February is a month where everybody begins to feel the spring in their step return. You’ve battled through the long, cold and dark month of January and finally, extraordinarily slowly, you have made it into February, the shortest month of the year. To celebrate, and why shouldn’t you, why not pick up a new book? Trust us; it’s the best present you could get yourself or a loved one on the day-that-shall-not-be-named in February. We’ve rounded up some of our biggest February titles to give you some ideas. Don’t Tell the Brides-to-be, Anna Bell The author who brought you Don’t Tell the Boss and Don’t Tell the Groom, brings you the brand new instalment in her series: Don’t Tell the Brides-to-Be. Penny is back, and things are finally looking up. The gambling is gone. Instead Penny has a new focus, her new business: Princess on a Shoestring, an all-inclusive service for brides-to-be looking to plan low budget, but beautiful weddings. Wedding planning, however, proves to be no piece of cake, but family rows and bridesmaid calamities prove to be the least of her problems; another planner is intent on taking her down, step by step, bride by bride. Can Penny save her reputation before it’s too late? This Valentine’s Day put down the lingerie and the over-priced sickly sweet chocolate and think outside the traditional heart-shaped box. Don’t Tell the Brides-To-Be is an inspiriting story with an abundance of fun that you’ll enjoy long after those rose petals have wilted. The Lovers of Amherst, William Nicholson William Nicholson’s CV reads like a who’s who of Hollywood stars and literary accolades. William is a British screenwriter who co-wrote the script for the film Gladiator and who also scripted Les Misérables and Mandela. His books are critically acclaimed and are often cited as cinematic examples of fiction. His latest novel, The Lovers of Amherst is a beautifully written depiction of the life of the poet Emily Dickinson, and how her life influenced others. The prose is elegant, fluid and believable, the context intelligent and thorough. The Lovers of Amherst introduces a sophisticated and alternate approach to the taboo and negativity surrounding marital affairs. This is one not to miss. Stonebird, Mike Revell Mike Revell’s touching and delicate debut novel, Stonebird has been gaining fans left, right and centre. Described by Fiona Noble from The Bookseller as ‘A really special debut, full of heart, hope and the power of storytelling’, it follows ten-year-old Liam who learns the importance of memory, what it is to lose, and how to grow up. When ten-year-old Liam moves house to be closer to his dementia-suffering grandma, he’s thrown into an unfamiliar place, with a family that seems to be falling apart. Liam doesn’t remember what his grandma was like before she became ill. He only knows the witch-like old woman who snaps and snarls and eats her birthday cards. He wants to fix it, but he can’t. When Liam stumbles upon an old stone gargoyle in an abandoned church that isn’t your usual gargoyle he begins to think things can change, can they? Mike Revell’s Stonebird both bewitches and teaches. Do you believe in the magic of stories? Stonebird is one destined to be loved by readers of all ages. A Killing Winter, Tom Callaghan ‘My world is a hopeless, brutal place, a land peopled only by regrets and lost love.’ Set in Kyrgyz, with passages described in effortless vivid detail, so much so that you’ll be able to taste the ice on your tongue and the alcohol in the back of your throat, A Killing Winter is an unforgettable debut. A woman has been brutally murdered, the snow is dyed red. When Inspector Akyl Borubaev of Bishkek Murder Squad arrives at the scene, all evidence points towards a ruthless serial killer. But when the victim’s father turns out to be a government minister, Borubaev has to solve the case not only quickly but also quietly, by any means possible. Until more bodies are found . . . The deadly but beautifully written prose is so consuming, so alluring, that even the faint hearted and weak kneed will struggle to put it down. This is crime writing at its best.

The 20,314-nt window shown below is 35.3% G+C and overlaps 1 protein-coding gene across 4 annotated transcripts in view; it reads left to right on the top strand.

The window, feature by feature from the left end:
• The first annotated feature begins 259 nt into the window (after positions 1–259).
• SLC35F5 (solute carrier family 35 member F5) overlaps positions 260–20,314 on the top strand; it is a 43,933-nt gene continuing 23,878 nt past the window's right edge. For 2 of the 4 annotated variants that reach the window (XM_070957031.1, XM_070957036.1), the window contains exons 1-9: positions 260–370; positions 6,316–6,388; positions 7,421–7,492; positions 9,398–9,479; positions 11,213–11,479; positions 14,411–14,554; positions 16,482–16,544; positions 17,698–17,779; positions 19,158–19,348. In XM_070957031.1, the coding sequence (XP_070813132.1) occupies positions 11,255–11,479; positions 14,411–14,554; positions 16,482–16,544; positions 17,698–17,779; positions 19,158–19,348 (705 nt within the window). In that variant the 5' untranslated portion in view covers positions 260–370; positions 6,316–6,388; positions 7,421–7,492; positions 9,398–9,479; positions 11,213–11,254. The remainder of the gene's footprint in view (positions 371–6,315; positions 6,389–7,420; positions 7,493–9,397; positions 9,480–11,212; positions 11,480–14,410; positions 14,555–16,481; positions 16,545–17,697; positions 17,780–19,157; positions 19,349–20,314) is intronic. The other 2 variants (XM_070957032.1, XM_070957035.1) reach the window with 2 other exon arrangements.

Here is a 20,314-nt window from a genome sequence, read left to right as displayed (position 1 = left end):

Our favourite reads this winter

February Round-Up

Our favourite reads this winter

February is a month where everybody begins to feel the spring in their step return. You’ve battled through the long, cold and dark month of January and finally, extraordinarily slowly, you have made it into February, the shortest month of the year. To celebrate, and why shouldn’t you, why not pick u

February Round-Up

Our Favourite Reads This Winter

February Round-Up

Our favourite reads this winter

February Round-Up

Our favourite reads this winter

Our favourite reads this winter

February Round-Up

Our favourite reads this winter

About Us

Quercus Publishing Plc is an award winning publisher acquired by Hodder and Stoughton, a major UK-based publishing group and wholly owned subsidiary of the Hachette UK group. We publish a variety of fiction and non-fiction books and are enthused to extend the passion we have for our wide range of books to the reader. Founded in 2004 by CEO Mark Smith and Wayne Davies, Quercus produced its very first titles – Universe and Speeches that Changed the World, which went on to be bestsellers across the UK and US. Another title, The Digital Photography Handbook remains the best-selling photography book to this day. Alongside Stef Penny’s The Tenderness of Wolves, which won the Costa Book of the Year Award, Quercus’s first imprint, The MacLehose Press achieved worldwide success with the release of Stieg Larsson’s award winning Millenium Trilogy, The Girl with the Dragon Tattoo. The sequel, The Girl Who Played With Fire, became a number one bestseller and made publishing history. The non-fiction list exploded with the release of Mark Logue and Peter Conradi’s The Kings Speech, the true story behind the award-winning film and a Sunday Times bestseller. In fiction, Peter May’s The Black House was the first title to be picked for the Richard and Judy book club and achieved spectacular sales success. Peter has since gone on to write Lewis man, Entry Island, The Critic and Runaway amongst others. We continue to publish outstanding talent, such as fiction writers Anna Smith, Elly Griffiths and Jessica Cornwell, as well as a non-fiction list covering areas such as cookery, children’s novels, sci-fi and world literature. Our crime and thriller lists boast exceptional novels from some of the best writers, like Tom Callaghan and Elena Forbes. It’s about delivering the best to Quercus, to our authors, to you.

Dennis Skinner

Dennis Skinner is the son of a miner sacked after the 1926 General Strike. Skinner, to the distress of his mother, and despite a Grammar School education, followed his dad down the pit. He was a Clay Cross and Derbyshire councillor before winning Bolsover for Labour in 1970, a seat he's held ever since. A former chairman of Labour, current member of the party's ruling National Executive Committee, Skinner's Parliamentary heckles and interventions are legendary. He was expelled so often from the Commons that suspension became an occupational hazard.